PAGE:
Question: When should I consider installing a T1 and what technology will be required?

Many small businesses take their first steps into the online world when they subscribe to a digital subscriber line (DSL) service. While this is a very cost-effective technology (a T1 line costs about four times more), DSL has limitations. The most basic is that the majority of implementations, especially in Canada, are in fact ADSL, or asymmetric DSL implementations. This means upload and download speeds are not the same. While a typical download can be as high as 3 mbps, a typical upload speed reaches about 0.5 mbps. (Actual speeds may be lower and depend on the distance from the central office.)

This ADSL speed imbalance is designed to accommodate a typical Web browsing experience, where a user sends short requests to the Web server and receives long responses back in the form of pages, file downloads and other multimedia. ADSL falls short for businesses looking to host their public or extranet site on their Internet connection rather than outsourcing it to a hosting service provider. Neither is it a great fit for companies with a mobile work force; employees who must access corporate resources from home or from a hotel typically find the download speed of home or hotel broadband service much higher than the upload speed of the ADSL connection at their offices. This inequity results in a degraded experience and means the ineffective use of an employee, customer or business partner’s time.

It is at this point that many companies start searching for an alternative to ADSL. The dominant upgrade choice is T1. T1 service provides consistent 1.5 mbps speeds for both uploading and downloading and is not dependent on the distance from the central office. It also is based on a much more robust and reliable technology than DSL, and will usually be offered by the ISP along with a service level agreement that will guarantee service availability, restoration times and other support parameters.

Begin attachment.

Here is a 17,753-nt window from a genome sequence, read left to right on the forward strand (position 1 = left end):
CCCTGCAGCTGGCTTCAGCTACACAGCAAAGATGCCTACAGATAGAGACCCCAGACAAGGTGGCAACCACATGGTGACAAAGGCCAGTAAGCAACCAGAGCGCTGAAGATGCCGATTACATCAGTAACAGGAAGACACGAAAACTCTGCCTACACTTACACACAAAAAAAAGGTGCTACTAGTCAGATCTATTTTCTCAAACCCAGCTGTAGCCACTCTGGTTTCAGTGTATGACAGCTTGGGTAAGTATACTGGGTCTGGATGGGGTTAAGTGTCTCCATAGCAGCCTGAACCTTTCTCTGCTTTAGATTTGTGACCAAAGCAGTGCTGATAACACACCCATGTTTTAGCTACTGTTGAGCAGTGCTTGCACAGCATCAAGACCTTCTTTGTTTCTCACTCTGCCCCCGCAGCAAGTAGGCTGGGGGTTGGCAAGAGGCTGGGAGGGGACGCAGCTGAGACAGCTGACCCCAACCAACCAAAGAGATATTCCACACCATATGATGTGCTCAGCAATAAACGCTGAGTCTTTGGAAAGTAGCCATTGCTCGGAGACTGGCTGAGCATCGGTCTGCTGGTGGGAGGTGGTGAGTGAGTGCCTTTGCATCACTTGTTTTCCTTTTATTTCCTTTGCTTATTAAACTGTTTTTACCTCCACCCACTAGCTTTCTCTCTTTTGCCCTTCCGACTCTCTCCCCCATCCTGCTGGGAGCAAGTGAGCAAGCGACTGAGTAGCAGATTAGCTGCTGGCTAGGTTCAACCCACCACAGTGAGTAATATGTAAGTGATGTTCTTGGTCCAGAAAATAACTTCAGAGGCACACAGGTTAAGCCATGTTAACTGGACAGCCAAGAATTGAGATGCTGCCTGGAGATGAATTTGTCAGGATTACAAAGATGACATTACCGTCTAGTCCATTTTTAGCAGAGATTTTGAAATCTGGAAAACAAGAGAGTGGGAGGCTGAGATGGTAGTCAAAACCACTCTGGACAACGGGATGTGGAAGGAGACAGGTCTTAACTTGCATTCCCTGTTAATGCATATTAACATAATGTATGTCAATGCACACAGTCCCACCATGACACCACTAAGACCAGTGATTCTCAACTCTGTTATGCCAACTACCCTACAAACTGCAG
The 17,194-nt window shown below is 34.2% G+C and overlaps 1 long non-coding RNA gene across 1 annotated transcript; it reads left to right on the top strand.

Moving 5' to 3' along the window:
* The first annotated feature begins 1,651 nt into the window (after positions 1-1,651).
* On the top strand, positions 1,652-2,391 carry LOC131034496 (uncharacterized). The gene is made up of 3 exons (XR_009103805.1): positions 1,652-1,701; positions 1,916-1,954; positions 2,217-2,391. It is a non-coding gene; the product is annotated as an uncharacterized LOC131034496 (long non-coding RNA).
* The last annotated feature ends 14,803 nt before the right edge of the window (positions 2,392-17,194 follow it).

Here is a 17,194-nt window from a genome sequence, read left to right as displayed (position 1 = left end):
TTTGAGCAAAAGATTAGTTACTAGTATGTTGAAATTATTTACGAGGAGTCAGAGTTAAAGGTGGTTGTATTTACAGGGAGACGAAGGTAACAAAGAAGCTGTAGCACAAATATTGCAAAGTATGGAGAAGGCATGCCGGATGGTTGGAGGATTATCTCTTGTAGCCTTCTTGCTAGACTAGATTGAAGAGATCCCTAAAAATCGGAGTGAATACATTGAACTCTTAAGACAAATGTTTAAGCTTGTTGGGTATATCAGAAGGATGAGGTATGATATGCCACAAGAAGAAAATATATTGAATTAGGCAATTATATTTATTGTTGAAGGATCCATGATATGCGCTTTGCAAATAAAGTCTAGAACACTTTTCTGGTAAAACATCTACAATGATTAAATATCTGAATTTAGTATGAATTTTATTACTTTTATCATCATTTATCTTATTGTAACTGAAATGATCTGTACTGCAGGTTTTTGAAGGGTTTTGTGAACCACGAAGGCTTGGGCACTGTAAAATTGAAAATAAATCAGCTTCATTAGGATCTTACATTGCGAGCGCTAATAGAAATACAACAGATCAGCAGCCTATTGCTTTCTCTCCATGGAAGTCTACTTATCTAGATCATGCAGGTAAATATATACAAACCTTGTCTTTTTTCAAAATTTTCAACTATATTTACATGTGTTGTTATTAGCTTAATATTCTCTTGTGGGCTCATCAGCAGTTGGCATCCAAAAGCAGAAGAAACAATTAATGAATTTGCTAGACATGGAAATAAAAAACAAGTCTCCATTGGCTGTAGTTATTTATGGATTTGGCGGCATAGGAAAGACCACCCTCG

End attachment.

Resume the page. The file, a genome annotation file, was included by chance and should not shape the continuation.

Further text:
Most ISPs will bundle the required router along with the T1 service, as they commonly would with ADSL. But the router is only the first piece of the puzzle in establishing a strong and secure Internet connection.

The most common and obvious component to sit between the router and the internal network is a firewall, which takes on the role of gatekeeper in protecting the internal network from most dangerous and easiest-to-launch attacks. A residential style firewall (that may have been used on a company’s ADSL connection) will no longer be sufficient for the more sophisticated services to be supported by the T1. A more expensive, business-class firewall will be required.

Once the firewall is in place, it is time to consider the types of services that will be offered over the T1, and what technology solutions should be implemented to not only perform, but also secure these services.

For example, if secure remote access is required, a very popular solution is to implement a SSL VPN gateway. Over the last few years, secure socket layer (SSL) virtual private network (VPN) gateways have become the common choice for both SMBs and large enterprises when implementing secure remote access to corporate resources. They rely on the same SSL encryption mechanism that has been long used by e-commerce shopping and banking Web sites, and they eliminate the need for a VPN client to be installed on every remote PC. Remote users can securely access pre-approved corporate resources using their standard Internet browser instead. Obviously, as with the router and the firewall, the model of the SSL VPN should be sized properly to handle the T1 speed and the anticipated number of concurrent remote users.

If a Web site or e-mail server will be hosted on the T1 connection, the server performance should be adequate to handle the T1. Typically any Pentium 4 or equivalent system will do the job, but if additional security layers are planned to protect the Web site or e-mail from worms and Trojans, additional or faster servers may be required.

In the end, SMBs require technology that will, when the time comes, allow them to take their businesses to the next level in online efficiency and customer service. Purchases made out of frustration (the minute an Internet connection starts dragging, for example) are never a good move. SMBs should evaluate their requirements and consider any IT purchases carefully. This has always been the best way to get the right technology at the right price.

Jakov Zaidman is president of InterLAN Consulting Inc., of Richmond Hill, ON.

Got a question for our experts? E-mail smbexpert@itbusiness.ca.

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